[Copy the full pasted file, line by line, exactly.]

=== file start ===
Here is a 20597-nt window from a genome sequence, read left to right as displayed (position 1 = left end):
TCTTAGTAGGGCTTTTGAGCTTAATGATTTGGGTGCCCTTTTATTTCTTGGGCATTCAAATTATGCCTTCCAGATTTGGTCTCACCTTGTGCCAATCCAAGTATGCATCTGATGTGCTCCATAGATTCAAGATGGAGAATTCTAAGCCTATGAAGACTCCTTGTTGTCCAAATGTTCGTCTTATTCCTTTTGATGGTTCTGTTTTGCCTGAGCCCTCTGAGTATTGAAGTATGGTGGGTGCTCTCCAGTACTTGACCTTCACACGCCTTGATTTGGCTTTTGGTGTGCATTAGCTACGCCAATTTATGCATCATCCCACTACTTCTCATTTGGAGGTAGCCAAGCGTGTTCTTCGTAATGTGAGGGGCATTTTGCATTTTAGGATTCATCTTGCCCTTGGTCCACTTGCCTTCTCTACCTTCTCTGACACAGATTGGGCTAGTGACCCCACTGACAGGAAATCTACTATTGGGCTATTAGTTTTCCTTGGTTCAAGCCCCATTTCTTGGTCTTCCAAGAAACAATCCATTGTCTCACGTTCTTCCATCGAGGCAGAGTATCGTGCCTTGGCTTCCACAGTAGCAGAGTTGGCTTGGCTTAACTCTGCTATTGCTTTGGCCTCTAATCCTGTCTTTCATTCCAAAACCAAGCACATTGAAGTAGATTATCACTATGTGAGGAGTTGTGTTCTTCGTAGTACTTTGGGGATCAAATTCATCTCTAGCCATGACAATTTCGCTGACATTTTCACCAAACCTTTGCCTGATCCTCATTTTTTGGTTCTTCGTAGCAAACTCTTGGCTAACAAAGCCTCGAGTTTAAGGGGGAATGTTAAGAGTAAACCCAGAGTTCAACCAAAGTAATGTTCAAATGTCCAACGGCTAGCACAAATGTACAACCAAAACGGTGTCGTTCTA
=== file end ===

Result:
Here is a 20597-nt window from a genome sequence, read left to right as displayed (position 1 = left end):
TCTTAGTAGGGCTTTTGAGCTTAATGATTTGGGTGCCCTTTTATTTCTTGGGCATTCAAATTATGCCTTCCAGATTTGGTCTCACCTTGTGCCAATCCAAGTATGCATCTGATGTGCTCCATAGATTCAAGATGGAGAATTCTAAGCCTATGAAGACTCCTTGTTGTCCAAATGTTCGTCTTATTCCTTTTGATGGTTCTGTTTTGCCTGAGCCCTCTGAGTATTGAAGTATGGTGGGTGCTCTCCAGTACTTGACCTTCACACGCCTTGATTTGGCTTTTGGTGTGCATTAGCTACGCCAATTTATGCATCATCCCACTACTTCTCATTTGGAGGTAGCCAAGCGTGTTCTTCGTAATGTGAGGGGCATTTTGCATTTTAGGATTCATCTTGCCCTTGGTCCACTTGCCTTCTCTACCTTCTCTGACACAGATTGGGCTAGTGACCCCACTGACAGGAAATCTACTATTGGGCTATTAGTTTTCCTTGGTTCAAGCCCCATTTCTTGGTCTTCCAAGAAACAATCCATTGTCTCACGTTCTTCCATCGAGGCAGAGTATCGTGCCTTGGCTTCCACAGTAGCAGAGTTGGCTTGGCTTAACTCTGCTATTGCTTTGGCCTCTAATCCTGTCTTTCATTCCAAAACCAAGCACATTGAAGTAGATTATCACTATGTGAGGAGTTGTGTTCTTCGTAGTACTTTGGGGATCAAATTCATCTCTAGCCATGACAATTTCGCTGACATTTTCACCAAACCTTTGCCTGATCCTCATTTTTTGGTTCTTCGTAGCAAACTCTTGGCTAACAAAGCCTCGAGTTTAAGGGGGAATGTTAAGAGTAAACCCAGAGTTCAACCAAAGTAATGTTCAAATGTCCAACGGCTAGCACAAATGTACAACCAAAACGGTGTCGTTCTA